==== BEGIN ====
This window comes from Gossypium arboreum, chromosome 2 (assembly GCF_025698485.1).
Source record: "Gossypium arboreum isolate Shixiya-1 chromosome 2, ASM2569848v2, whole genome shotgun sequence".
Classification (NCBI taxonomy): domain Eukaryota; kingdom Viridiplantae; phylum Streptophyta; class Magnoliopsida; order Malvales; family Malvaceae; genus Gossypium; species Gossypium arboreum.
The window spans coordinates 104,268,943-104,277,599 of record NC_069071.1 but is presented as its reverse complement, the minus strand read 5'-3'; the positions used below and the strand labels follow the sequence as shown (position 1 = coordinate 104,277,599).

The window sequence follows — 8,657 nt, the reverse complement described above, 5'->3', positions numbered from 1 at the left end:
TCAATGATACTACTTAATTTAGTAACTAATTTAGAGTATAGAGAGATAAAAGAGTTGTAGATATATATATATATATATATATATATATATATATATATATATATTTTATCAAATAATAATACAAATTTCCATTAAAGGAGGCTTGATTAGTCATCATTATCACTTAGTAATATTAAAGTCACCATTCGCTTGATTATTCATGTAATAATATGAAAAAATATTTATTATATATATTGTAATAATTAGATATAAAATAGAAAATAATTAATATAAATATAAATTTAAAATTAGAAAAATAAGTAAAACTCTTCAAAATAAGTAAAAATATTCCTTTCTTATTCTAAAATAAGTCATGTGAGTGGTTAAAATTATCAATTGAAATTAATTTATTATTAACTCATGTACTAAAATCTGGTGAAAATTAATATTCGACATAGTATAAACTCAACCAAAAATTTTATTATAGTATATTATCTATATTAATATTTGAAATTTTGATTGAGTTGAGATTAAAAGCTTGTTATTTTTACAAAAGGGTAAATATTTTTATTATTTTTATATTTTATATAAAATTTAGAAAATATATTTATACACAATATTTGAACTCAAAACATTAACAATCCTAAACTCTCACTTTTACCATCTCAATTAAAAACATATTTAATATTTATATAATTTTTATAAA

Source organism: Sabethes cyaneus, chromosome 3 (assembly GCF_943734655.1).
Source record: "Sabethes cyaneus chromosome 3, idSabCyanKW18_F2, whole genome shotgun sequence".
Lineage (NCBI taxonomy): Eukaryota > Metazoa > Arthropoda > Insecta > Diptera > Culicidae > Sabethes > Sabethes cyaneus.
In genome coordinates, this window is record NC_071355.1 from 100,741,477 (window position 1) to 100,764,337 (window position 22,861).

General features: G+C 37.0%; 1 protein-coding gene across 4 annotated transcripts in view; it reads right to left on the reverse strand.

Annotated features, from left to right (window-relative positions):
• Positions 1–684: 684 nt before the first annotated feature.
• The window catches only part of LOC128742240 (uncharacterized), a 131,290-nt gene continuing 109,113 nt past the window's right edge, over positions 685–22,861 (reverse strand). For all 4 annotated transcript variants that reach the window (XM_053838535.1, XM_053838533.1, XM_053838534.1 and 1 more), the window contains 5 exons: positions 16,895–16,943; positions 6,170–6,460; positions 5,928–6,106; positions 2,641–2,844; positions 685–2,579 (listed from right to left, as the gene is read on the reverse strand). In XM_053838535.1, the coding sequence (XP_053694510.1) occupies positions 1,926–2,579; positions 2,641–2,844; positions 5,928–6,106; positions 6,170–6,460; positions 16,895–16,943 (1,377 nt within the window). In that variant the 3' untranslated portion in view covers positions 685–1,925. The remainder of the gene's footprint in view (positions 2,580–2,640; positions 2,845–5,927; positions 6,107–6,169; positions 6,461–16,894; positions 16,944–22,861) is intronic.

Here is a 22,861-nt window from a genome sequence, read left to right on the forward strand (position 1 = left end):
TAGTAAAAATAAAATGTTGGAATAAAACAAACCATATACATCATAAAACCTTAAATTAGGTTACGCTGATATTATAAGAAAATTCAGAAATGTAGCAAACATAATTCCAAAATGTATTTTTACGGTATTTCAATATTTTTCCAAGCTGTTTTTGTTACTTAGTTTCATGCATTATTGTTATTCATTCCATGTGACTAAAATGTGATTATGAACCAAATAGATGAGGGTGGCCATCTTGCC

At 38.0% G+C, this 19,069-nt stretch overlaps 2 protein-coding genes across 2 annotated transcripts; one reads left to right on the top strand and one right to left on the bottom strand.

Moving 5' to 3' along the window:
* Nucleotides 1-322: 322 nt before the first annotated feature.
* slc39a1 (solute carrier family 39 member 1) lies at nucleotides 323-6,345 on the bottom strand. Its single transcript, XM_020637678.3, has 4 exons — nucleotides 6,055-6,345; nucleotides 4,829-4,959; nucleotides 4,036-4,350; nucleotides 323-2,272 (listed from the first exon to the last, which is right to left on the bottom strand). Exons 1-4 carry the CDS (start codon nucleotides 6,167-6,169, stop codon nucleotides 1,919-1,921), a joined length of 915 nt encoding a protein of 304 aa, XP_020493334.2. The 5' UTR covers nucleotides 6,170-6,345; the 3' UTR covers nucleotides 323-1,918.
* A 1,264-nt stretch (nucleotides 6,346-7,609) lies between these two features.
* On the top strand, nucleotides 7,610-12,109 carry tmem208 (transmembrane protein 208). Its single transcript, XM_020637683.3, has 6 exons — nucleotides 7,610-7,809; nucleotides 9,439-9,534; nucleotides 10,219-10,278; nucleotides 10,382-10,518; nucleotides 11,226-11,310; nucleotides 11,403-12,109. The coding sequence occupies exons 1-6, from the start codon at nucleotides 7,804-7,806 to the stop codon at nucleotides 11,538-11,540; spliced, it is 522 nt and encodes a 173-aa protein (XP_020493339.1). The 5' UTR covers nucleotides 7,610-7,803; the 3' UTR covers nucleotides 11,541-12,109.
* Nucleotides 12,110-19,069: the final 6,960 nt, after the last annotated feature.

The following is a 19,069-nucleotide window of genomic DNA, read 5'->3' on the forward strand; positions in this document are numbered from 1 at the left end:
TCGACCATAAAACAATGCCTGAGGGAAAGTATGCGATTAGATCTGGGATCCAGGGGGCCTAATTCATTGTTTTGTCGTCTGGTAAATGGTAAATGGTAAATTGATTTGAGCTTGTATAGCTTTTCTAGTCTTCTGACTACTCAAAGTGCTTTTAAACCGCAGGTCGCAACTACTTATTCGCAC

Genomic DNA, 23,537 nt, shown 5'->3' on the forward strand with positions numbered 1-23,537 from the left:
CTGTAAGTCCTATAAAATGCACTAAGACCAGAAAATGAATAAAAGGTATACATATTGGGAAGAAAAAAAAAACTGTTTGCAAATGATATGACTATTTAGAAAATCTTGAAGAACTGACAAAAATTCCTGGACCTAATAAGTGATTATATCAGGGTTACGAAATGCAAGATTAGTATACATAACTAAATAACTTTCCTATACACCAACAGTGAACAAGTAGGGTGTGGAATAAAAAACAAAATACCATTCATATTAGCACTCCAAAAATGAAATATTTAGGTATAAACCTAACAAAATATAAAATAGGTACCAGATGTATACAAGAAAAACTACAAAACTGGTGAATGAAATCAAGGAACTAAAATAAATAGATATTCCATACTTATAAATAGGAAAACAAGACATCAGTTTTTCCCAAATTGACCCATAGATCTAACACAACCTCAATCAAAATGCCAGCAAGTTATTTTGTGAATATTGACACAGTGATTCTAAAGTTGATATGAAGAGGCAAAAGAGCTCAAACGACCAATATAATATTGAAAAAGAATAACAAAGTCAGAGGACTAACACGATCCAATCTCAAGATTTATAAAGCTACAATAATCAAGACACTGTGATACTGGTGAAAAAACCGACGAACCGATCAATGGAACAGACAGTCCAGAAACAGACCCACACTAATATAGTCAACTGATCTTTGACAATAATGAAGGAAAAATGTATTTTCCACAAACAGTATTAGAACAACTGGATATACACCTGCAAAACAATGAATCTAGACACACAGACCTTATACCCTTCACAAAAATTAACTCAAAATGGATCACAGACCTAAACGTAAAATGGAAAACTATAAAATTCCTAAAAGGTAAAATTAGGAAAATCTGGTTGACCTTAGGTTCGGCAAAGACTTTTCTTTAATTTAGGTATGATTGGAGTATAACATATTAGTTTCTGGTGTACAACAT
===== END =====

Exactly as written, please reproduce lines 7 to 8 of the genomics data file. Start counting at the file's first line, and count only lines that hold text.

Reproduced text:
Source organism: Sabethes cyaneus, chromosome 3 (assembly GCF_943734655.1).
Source record: "Sabethes cyaneus chromosome 3, idSabCyanKW18_F2, whole genome shotgun sequence".